The Arkansas Self-Insurance Trust (ASIT) is an association of nursing homes and retirement living centers in Arkansas that was formed August 1, 1992 to self-insure for workers compensation insurance.
ASIT is governed by Rule 5 of the Arkansas Workers’ Compensation Commission and as authorized by Arkansas Code Ann. 11-9-404 and the Arkansas Workers Compensation Commission Self-Insurance Program.
Some of the many services ASIT provides for its member facilities include: administration, claims management, safety and loss control programs, post accident drug testing, annual payroll audits, actuarial evaluation and financial statements. We are continually striving to provide programs and educational seminars that will be beneficial to our members and help reduce claims significantly.
The Arkansas Self-Insurance Trust is administered by Midwest Risk Management Services, Inc.
High-Mod Workers’ Compensation Programs
For risks with adverse loss history and a high or debit-Mod, we offer “A” Rated Workers’ Compensation programs with proven solutions to improve results.
This Program is available to risks domiciled in the following states: AR,AZ,CO,GA,IN,IA,KS,KY,MD,MI,MN,MO,NC,NE,PA,RI,SC,TN,TX,UT,VA.
- Completed Acord 130 (Workers’ Compensation Application)
- Loss Runs: Current year plus four prior years’, currently valued
- Current E-Mod Worksheet
- Narrative of all losses >$25,000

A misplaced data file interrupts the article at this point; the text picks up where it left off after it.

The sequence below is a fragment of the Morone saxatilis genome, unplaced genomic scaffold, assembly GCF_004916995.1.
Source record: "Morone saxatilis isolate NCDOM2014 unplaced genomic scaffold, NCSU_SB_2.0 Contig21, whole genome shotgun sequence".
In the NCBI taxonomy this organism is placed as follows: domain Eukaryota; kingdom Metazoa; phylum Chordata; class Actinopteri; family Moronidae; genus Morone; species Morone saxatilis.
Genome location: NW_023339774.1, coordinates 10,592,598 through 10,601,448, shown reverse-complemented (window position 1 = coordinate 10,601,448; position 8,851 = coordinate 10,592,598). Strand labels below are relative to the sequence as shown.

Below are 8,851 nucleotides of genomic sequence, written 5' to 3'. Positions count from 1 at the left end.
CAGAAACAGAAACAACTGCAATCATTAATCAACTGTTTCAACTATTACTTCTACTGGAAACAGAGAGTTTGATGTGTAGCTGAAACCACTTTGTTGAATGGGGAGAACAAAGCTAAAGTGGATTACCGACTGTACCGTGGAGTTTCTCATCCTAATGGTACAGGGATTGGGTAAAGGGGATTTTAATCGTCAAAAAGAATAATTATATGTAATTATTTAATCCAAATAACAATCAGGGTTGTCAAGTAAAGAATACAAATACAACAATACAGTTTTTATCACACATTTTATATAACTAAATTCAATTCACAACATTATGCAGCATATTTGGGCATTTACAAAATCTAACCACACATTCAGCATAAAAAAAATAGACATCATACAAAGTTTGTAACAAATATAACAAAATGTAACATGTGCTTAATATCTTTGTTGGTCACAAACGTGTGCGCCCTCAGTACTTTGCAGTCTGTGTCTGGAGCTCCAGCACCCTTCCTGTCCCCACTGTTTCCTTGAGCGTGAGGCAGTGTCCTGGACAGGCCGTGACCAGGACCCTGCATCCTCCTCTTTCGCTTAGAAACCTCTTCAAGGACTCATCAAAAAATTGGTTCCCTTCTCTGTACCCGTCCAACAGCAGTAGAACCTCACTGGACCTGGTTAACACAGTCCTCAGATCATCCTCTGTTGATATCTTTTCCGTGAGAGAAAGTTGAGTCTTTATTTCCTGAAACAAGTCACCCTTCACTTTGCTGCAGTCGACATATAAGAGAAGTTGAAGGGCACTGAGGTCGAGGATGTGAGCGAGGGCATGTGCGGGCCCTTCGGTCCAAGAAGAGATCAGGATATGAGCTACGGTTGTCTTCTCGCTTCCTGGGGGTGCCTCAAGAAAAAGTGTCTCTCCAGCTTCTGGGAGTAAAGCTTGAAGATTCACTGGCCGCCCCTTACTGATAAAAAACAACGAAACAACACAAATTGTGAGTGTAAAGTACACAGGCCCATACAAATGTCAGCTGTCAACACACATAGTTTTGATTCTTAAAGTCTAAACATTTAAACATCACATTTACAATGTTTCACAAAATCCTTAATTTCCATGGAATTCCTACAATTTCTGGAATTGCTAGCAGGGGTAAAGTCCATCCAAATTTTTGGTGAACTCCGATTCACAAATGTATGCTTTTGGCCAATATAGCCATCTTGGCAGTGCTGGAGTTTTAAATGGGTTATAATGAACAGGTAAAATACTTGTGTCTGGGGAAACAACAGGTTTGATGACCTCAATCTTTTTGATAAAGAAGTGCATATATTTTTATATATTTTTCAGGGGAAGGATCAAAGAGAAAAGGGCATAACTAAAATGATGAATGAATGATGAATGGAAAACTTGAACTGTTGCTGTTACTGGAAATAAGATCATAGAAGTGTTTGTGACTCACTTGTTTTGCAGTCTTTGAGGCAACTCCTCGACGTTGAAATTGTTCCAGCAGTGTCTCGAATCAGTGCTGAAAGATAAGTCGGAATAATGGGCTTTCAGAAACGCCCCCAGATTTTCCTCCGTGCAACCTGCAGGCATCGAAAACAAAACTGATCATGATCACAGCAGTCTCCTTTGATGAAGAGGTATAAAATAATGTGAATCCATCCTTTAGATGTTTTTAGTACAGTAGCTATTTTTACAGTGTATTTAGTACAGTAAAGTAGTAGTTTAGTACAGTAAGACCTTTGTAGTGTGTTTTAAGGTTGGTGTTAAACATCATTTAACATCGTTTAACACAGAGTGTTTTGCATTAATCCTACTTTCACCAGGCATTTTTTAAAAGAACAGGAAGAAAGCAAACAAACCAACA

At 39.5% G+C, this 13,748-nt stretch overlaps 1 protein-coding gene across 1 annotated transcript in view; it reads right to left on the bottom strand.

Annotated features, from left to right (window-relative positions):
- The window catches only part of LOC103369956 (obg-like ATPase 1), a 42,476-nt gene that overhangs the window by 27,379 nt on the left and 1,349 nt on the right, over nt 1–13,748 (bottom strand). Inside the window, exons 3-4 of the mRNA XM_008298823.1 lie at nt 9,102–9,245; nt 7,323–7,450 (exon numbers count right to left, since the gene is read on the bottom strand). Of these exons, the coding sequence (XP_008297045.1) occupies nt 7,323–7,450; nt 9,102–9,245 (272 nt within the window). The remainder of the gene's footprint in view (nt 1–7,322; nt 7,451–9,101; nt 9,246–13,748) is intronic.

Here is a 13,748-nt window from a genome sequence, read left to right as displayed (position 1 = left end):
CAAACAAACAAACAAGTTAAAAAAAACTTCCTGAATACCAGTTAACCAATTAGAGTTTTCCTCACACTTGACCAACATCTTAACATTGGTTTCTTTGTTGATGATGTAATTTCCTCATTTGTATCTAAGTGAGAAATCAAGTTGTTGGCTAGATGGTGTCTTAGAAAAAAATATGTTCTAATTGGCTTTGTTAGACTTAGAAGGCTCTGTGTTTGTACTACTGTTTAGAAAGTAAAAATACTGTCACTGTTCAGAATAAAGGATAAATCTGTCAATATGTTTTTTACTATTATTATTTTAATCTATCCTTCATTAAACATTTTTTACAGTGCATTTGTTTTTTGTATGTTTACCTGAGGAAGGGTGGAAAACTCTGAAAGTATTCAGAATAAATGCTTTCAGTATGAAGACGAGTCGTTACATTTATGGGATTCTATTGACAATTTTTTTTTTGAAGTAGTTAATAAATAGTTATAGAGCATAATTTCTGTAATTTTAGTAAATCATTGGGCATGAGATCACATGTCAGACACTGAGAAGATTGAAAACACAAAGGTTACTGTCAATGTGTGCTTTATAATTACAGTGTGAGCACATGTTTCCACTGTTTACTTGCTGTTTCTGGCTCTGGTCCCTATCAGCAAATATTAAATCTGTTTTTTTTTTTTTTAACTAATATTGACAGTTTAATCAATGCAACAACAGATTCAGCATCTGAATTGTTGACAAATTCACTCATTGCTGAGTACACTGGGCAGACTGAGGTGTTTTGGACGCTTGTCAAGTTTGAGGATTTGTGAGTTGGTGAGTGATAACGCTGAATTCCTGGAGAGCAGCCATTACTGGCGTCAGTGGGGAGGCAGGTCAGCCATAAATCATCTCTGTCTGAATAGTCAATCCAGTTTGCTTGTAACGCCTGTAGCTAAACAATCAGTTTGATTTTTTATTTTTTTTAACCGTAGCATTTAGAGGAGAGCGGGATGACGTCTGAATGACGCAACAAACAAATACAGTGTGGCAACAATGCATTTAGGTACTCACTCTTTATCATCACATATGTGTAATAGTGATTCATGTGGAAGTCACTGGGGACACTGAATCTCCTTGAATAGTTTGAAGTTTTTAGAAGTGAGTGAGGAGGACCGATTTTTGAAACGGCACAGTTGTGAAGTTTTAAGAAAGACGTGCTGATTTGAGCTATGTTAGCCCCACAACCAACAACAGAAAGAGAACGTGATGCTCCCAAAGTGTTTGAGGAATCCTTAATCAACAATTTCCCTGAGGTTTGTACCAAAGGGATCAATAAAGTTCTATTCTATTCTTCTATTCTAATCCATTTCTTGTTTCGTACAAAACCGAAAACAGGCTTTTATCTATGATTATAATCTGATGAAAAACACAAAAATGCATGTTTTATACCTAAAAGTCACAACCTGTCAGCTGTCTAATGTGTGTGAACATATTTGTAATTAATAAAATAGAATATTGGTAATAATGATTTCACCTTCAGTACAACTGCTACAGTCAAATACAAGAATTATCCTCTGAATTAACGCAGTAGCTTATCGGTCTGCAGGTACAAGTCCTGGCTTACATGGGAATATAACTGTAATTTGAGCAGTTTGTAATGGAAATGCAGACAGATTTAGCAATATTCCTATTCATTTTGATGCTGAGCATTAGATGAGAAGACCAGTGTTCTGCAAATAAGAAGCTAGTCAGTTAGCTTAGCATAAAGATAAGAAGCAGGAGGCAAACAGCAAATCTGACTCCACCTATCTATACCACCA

- Completed Supplemental App (if applicable)
For more information on any of our programs, call 800-440-7475read more
Large Deductible Workers’ Compensation
A pre-curser to individual self-insurance, this workers’ compensation product gives the employer the opportunity to take on risk in the form of a large deductible, usually $250,000 or more; however state approval is not necessary. A claims payment fund must be established and maintained by the employer from which the TPA draws funds to pay claims. Collateral is required in the event the insured cannot meet the claim payments. This is often the first step taken by an employer in order to experience taking on risk prior to application to the state department of insurance for approval to become self-insured.
Individual Self-Insured Program
When an employer is willing to take on risk in the form of a self-insured retention (SIR) of $300,000 or more, they are individually self-insured. The risk should generate a minimum of $300,000 in workers’ compensation premium. Financials must be secure and pre-approval from the state department of insurance is required. Claims are handled by a Third Party Administrator (TPA) and some states require security in the form of cash or a surety bond as collateral.
Group Self-Insured Program
A Workers’ compensation insurance program where a homogeneous pool of like businesses and exposures form their own risk retention group is a group self-insurance program. Excess insurance is purchased on the same basis as an individual self-insured. Financial and actuarial analysis is required, claims are handled by a TPA and collateral may be required.
Loss Portfolio Transfers
The insurance carrier assumes all total outstanding liabilities of a self-insured for a specific time frame. This is a good tool for the insured to convert all liabilities into a fixed payment; potentially release of collateral with the state; and improve their balance sheet.
Surety Bonds are a means of providing collateral in the event the insured is financially unable to pay workers’ compensation claims.
Retro and Loss Sensitive Funding Programs
A workers’ compensation program where the initial premium is an estimate based on loss experience for a policy period. The actual premium calculation is performed at the end of the policy period. The result can be an additional premium due or a refund based on the insured’s loss experience compared to the initial estimate.